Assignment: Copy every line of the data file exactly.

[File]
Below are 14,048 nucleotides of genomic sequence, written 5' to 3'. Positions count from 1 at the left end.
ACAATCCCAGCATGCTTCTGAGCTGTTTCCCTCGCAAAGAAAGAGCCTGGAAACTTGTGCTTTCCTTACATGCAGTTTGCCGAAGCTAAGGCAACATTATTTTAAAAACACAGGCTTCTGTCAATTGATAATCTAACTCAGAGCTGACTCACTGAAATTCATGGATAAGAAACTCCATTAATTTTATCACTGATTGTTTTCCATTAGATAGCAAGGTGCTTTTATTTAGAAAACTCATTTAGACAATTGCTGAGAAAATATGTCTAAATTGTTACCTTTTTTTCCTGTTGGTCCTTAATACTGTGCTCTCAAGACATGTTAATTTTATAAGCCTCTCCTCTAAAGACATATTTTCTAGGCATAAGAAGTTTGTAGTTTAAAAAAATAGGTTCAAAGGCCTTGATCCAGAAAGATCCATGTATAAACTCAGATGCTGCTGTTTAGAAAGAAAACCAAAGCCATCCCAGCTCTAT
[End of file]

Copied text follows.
Below are 14,048 nucleotides of genomic sequence, written 5' to 3'. Positions count from 1 at the left end.
ACAATCCCAGCATGCTTCTGAGCTGTTTCCCTCGCAAAGAAAGAGCCTGGAAACTTGTGCTTTCCTTACATGCAGTTTGCCGAAGCTAAGGCAACATTATTTTAAAAACACAGGCTTCTGTCAATTGATAATCTAACTCAGAGCTGACTCACTGAAATTCATGGATAAGAAACTCCATTAATTTTATCACTGATTGTTTTCCATTAGATAGCAAGGTGCTTTTATTTAGAAAACTCATTTAGACAATTGCTGAGAAAATATGTCTAAATTGTTACCTTTTTTTCCTGTTGGTCCTTAATACTGTGCTCTCAAGACATGTTAATTTTATAAGCCTCTCCTCTAAAGACATATTTTCTAGGCATAAGAAGTTTGTAGTTTAAAAAAATAGGTTCAAAGGCCTTGATCCAGAAAGATCCATGTATAAACTCAGATGCTGCTGTTTAGAAAGAAAACCAAAGCCATCCCAGCTCTAT